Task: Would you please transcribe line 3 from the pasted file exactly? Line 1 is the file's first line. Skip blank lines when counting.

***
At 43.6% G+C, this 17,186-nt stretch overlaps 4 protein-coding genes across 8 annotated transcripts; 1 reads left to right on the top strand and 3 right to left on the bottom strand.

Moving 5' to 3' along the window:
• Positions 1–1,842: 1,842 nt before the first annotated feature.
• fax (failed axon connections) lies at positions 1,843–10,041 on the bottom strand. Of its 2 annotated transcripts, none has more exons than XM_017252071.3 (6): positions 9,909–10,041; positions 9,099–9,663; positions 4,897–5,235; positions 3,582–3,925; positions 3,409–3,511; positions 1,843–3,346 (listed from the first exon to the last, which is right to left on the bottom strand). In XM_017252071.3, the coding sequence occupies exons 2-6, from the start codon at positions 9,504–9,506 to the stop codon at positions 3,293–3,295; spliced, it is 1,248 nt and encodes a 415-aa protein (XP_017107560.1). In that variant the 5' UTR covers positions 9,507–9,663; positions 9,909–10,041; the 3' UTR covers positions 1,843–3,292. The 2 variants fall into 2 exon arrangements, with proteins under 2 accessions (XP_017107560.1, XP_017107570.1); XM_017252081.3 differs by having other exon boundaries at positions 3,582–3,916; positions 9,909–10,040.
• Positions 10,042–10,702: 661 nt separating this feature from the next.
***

• Positions 1–1,842: 1,842 nt before the first annotated feature.